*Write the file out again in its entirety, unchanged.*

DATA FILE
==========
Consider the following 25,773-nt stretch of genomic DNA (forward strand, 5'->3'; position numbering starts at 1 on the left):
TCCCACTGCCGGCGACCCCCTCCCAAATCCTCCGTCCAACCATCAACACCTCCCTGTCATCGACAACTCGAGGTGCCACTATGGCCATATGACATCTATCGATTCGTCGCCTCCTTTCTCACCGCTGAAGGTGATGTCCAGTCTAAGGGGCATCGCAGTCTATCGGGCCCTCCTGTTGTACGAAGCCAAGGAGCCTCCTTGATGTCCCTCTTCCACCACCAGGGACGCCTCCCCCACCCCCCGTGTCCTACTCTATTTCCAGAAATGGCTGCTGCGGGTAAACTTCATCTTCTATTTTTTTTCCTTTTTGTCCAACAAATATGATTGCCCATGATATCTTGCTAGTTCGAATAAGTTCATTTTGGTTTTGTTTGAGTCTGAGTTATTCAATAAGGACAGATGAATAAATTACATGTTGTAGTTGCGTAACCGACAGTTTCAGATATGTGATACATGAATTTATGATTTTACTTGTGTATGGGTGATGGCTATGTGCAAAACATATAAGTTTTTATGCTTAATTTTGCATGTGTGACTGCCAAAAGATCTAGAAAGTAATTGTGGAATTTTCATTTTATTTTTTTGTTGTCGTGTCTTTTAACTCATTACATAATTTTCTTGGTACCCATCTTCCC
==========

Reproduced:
Consider the following 25,773-nt stretch of genomic DNA (forward strand, 5'->3'; position numbering starts at 1 on the left):
TCCCACTGCCGGCGACCCCCTCCCAAATCCTCCGTCCAACCATCAACACCTCCCTGTCATCGACAACTCGAGGTGCCACTATGGCCATATGACATCTATCGATTCGTCGCCTCCTTTCTCACCGCTGAAGGTGATGTCCAGTCTAAGGGGCATCGCAGTCTATCGGGCCCTCCTGTTGTACGAAGCCAAGGAGCCTCCTTGATGTCCCTCTTCCACCACCAGGGACGCCTCCCCCACCCCCCGTGTCCTACTCTATTTCCAGAAATGGCTGCTGCGGGTAAACTTCATCTTCTATTTTTTTTCCTTTTTGTCCAACAAATATGATTGCCCATGATATCTTGCTAGTTCGAATAAGTTCATTTTGGTTTTGTTTGAGTCTGAGTTATTCAATAAGGACAGATGAATAAATTACATGTTGTAGTTGCGTAACCGACAGTTTCAGATATGTGATACATGAATTTATGATTTTACTTGTGTATGGGTGATGGCTATGTGCAAAACATATAAGTTTTTATGCTTAATTTTGCATGTGTGACTGCCAAAAGATCTAGAAAGTAATTGTGGAATTTTCATTTTATTTTTTTGTTGTCGTGTCTTTTAACTCATTACATAATTTTCTTGGTACCCATCTTCCC